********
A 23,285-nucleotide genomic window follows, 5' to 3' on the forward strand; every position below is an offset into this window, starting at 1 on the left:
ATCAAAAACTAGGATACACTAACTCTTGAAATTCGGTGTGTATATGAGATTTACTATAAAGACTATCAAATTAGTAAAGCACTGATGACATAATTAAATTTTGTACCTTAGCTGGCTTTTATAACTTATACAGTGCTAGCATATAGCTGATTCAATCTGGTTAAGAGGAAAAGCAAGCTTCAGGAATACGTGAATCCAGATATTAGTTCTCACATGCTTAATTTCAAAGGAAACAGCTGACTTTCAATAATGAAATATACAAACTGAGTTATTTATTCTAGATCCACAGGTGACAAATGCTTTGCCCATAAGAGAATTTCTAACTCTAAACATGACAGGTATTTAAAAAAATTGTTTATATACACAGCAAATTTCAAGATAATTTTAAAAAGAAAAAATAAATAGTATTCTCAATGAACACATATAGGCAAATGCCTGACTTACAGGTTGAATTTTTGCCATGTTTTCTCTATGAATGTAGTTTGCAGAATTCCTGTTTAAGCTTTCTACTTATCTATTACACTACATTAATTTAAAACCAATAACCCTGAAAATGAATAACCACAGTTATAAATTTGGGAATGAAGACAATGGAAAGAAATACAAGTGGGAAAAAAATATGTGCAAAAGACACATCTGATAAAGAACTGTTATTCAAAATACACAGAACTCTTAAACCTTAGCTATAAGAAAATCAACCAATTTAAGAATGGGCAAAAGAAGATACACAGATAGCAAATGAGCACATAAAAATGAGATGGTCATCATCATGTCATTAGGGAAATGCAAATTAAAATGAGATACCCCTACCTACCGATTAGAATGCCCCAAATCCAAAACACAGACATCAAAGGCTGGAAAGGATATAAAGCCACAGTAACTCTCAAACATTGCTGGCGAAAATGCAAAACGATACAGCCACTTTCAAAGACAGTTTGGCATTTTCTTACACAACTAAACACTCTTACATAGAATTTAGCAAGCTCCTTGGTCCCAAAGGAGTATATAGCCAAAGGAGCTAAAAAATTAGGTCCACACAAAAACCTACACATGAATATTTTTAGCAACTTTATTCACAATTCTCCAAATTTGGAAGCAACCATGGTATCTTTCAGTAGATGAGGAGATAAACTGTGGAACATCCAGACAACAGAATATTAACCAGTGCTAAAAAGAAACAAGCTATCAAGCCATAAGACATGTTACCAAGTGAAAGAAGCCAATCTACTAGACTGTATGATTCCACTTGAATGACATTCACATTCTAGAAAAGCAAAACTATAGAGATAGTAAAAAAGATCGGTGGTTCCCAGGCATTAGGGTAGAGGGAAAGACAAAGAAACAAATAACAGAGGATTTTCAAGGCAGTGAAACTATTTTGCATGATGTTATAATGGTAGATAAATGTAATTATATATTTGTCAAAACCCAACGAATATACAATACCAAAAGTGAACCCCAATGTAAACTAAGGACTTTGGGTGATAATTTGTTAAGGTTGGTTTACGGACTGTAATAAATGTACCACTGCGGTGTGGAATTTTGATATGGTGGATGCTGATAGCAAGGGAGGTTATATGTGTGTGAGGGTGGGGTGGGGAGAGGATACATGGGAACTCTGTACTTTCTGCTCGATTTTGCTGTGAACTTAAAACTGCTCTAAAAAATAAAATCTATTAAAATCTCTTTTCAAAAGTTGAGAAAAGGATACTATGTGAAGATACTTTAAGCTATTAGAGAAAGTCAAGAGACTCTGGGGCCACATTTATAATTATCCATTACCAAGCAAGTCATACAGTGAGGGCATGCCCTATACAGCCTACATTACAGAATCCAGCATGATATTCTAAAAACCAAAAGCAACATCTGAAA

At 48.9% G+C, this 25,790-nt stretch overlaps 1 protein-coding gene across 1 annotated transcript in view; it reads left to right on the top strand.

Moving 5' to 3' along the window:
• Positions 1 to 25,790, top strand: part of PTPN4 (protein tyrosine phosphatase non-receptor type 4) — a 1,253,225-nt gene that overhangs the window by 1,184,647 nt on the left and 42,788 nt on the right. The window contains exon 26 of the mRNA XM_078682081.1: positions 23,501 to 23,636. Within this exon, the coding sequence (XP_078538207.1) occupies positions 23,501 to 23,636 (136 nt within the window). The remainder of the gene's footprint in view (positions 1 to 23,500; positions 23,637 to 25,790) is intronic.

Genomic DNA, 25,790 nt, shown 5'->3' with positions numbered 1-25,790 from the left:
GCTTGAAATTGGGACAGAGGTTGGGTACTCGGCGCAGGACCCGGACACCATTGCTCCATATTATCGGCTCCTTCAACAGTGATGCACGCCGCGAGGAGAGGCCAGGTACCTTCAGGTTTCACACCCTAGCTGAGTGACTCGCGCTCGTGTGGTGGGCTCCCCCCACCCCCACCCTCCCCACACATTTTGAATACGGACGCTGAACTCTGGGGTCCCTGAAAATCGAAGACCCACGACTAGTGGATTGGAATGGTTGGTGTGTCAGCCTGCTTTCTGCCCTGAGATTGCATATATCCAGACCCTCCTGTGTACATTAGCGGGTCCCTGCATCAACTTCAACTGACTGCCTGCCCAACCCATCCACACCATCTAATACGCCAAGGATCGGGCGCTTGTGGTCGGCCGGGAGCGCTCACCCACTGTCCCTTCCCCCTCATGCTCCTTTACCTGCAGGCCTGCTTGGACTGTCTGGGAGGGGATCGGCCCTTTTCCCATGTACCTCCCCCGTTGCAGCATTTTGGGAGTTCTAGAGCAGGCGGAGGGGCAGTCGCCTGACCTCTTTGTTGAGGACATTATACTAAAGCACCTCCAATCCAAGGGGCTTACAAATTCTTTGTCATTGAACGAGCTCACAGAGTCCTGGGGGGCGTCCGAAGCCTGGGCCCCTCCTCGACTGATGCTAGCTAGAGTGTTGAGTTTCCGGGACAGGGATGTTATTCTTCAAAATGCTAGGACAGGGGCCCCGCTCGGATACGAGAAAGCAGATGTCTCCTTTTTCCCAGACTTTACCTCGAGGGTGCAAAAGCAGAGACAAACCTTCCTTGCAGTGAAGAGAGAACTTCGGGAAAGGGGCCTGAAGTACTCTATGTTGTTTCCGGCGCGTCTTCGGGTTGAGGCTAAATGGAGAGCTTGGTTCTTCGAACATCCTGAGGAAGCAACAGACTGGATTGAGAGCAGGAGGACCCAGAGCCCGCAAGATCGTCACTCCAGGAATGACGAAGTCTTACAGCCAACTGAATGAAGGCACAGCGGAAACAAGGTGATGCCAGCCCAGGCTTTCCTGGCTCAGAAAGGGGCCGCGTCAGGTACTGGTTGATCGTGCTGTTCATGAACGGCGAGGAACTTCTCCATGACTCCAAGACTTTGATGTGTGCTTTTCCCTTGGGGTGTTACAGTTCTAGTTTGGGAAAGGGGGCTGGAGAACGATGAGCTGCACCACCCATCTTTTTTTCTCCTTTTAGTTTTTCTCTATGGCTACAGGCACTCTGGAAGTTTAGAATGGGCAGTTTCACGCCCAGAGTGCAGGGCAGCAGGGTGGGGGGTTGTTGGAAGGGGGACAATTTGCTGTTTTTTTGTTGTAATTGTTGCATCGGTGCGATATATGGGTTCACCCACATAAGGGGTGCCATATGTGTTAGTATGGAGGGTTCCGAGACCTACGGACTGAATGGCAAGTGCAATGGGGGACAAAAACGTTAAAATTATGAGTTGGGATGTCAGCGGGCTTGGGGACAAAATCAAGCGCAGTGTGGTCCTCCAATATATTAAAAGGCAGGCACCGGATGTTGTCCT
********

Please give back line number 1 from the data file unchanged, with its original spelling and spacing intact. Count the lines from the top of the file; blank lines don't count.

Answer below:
A 23,285-nucleotide genomic window follows, 5' to 3' on the forward strand; every position below is an offset into this window, starting at 1 on the left: